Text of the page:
This story has been updated.
When President Obama visited Alaska last summer, he did not stop in tiny Kivalina, a village of about 400 that has become a poster child for climate vulnerability. But he did fly over it, leading to the photograph above taken from Air Force One, which captures a startling image of just how exposed the community truly is.
Located on a narrow barrier island well above the Arctic Circle, and facing severe erosion as declining sea ice exposes its coast to large waves, Kivalina needs to relocate — which could cost well over $ 100 million. And now, Obama’s budget request to Congress includes a proposed $ 400 million “to cover the unique circumstances confronting vulnerable Alaskan communities, including relocation expenses for Alaska Native villages threatened by rising seas, coastal erosion, and storm surges.”
The funding would be through the Department of the Interior, whose secretary, Sally Jewell, visited Kivalina last year. It’s part of a larger $ 2 billion coastal climate resilience program proposed in the agency’s budget.
The Obama administration’s request for funding to potentially relocate Alaskan villages is part of a much broader climate and energy focused agenda that includes a proposed $ 10 per barrel tax on oil (to be used to fund major clean transportation projects) and a big boost in funding for “transformative” clean energy research.
It’s not yet clear how this money would be apportioned or which communities might receive it — not all of it is for relocation, and Kivalina surely wouldn’t be the only contender for the funds. Several other Native Alaska villages are also facing severe shoreline erosion and the need for relocation. Still, with a sum this large, it does appear that the funds, if approved by Congress (which is a big if), could potentially help support one of the earliest relocations of any U.S. community imperiled by climate change.
“When Kivalina voted to relocate decades ago, they found there was no government agency in charge of relocation, and that most funding was available only after disaster struck,” said Christine Shearer, a researcher who wrote a book on Kivalina and now works for the NGO CoalSwarm. “And disaster has struck Kivalina many times, with erosion and flooding, threatening their safety and lives. While the $400 million Resilience Fund is not enough to relocate all the Alaska Native communities facing displacement from climate change, it is an important start.”
“President Obama’s proposed funds to combat climate change in Alaska, particularly his Coastal Climate Resilience Fund, finally moves his climate legacy from rhetoric to reality for today’s communities at the front lines of rising oceans,” added Victoria Herrmann, director of the Arctic Institute at the Center for Circumpolar Security Studies, by email.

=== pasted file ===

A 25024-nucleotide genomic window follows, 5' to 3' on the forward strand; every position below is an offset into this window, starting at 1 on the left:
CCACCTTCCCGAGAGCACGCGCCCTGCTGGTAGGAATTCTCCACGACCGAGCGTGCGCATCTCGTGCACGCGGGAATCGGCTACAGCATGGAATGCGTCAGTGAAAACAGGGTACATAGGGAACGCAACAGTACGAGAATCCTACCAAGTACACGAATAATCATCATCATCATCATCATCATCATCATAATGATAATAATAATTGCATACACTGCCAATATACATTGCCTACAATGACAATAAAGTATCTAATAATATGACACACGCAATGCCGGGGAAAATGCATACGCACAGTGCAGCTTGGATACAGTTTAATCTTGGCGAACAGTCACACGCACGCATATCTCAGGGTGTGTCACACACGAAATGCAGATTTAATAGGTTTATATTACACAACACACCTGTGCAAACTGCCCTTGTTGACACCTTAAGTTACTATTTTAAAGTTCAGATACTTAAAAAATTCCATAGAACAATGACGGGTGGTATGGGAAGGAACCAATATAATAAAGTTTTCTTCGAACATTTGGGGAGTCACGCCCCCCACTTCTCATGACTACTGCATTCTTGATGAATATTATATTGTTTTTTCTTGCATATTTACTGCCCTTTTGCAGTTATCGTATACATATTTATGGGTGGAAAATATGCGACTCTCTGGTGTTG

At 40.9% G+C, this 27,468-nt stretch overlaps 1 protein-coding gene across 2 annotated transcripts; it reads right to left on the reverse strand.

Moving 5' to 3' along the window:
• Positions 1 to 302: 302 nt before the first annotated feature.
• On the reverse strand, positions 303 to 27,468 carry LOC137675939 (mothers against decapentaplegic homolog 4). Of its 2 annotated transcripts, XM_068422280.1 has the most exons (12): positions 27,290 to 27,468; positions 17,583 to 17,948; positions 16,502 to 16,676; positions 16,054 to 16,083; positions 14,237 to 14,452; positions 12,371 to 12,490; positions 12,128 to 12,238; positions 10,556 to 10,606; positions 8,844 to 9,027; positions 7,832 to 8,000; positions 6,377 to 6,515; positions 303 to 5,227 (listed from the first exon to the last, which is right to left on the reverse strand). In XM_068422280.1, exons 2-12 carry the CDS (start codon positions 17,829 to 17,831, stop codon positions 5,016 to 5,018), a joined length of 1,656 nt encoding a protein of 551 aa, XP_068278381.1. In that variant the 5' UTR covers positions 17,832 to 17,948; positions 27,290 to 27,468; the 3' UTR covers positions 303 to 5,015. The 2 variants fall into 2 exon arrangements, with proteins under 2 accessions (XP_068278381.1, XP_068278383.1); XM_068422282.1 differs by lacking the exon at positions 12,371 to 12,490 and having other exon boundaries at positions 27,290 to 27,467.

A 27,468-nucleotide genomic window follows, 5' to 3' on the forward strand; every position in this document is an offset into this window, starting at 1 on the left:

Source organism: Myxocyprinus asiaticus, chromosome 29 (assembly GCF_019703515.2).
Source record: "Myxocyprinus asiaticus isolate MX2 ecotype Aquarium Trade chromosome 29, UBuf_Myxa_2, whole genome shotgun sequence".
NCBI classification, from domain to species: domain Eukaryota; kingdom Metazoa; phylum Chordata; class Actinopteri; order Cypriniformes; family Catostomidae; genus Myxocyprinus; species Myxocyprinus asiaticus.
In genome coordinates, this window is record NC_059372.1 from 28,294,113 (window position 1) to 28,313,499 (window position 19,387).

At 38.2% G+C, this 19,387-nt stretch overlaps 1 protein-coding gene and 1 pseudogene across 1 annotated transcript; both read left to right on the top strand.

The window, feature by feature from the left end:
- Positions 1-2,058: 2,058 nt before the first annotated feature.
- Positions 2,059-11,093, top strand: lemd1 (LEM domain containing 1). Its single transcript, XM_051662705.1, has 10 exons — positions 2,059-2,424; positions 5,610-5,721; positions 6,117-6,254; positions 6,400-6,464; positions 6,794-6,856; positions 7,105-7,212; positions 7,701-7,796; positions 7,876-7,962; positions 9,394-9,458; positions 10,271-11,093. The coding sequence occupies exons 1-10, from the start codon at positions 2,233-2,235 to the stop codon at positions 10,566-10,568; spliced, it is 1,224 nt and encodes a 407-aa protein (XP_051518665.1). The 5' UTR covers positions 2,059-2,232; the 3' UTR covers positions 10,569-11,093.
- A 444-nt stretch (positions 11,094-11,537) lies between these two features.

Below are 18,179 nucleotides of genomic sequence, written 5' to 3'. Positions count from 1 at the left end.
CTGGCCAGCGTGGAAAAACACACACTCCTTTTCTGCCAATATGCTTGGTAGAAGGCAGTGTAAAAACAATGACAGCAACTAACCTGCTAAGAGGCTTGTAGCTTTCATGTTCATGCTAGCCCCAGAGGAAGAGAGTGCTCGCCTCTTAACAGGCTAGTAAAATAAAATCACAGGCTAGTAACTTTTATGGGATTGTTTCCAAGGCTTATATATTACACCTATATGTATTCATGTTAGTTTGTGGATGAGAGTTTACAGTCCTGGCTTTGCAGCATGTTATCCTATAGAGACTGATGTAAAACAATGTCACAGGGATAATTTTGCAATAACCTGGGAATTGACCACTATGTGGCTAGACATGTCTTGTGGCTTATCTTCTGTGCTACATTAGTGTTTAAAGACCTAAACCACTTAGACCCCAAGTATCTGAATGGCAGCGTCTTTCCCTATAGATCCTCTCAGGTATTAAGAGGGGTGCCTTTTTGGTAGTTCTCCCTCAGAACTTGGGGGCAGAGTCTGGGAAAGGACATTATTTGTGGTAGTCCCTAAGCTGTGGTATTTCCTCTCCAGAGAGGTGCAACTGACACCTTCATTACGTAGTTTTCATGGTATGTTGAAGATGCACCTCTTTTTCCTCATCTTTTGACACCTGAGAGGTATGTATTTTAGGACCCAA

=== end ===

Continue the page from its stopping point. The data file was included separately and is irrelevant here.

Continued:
“While Alaska may be the first to see climate relocation, it won’t be the last,” she said. “In order to truly combat climate change and build resiliency in American communities, the President’s proposal must extend beyond our northernmost state to help towns across the country adapt to the effects of a changing climate.”
An initial reaction to the proposal from Senator Lisa Murkowski (R-Alaska) was positive. Murkowski supports relocations of Alaskan communities if they choose that option, and said in the statement that “the President’s proposal to assist Alaskans impacted by climate change through a resiliency fund” was already present in a bill of hers, the OPENS Act. However, Murkowski objected to how the program is proposed to be funded, which is through revenues achieved by reducing “oil and gas revenue sharing” arrangements for some states.
Even if eventually relocated, Kivalina might not be the first such community in the U.S. The Department of Housing and Urban Development recently announced $ 96 million in funding to the state of Louisiana as part of the “National Disaster Resilience Competition,” much of which would go to a project called the “Isle de Jean Charles Resettlement.” The money would be used to relocate the Biloxi-Chitimacha-Choctaw tribe, which has “seen a 98 percent loss of land since 1955,” according to HUD.
The 2014 National Climate Assessment singled out Isle de Jean Charles as an area where land subsidence, rising seas, and industrial activity had, in effect, wiped out an area that once contained much more land:
Around the world, climate change-inspired relocations are also already afoot. In the Solomon Islands, a township is planning relocation due to rising seas, and in Fiji, one village has already been relocated.
In the U.S., the problem with climate-related relocations is that while funding may now be emerging, there still isn’t a process in place to determine when communities should try to obtain it or how they should recognize that it is time for them to move, said Robin Bronen, executive director of the Alaska Institute for Justice, who is working on a NOAA-funded project on relocations.
“The funding absolutely provides a critical step towards making folks safe,” Bronen said. “But without that institutional framework and figuring out at what point in time communities need to start thinking about relocation, more communities will be in crisis because we haven’t figured out the process of how to protect people prior to there being an extreme weather event that permanently displaces them.”
More at Energy & Environment: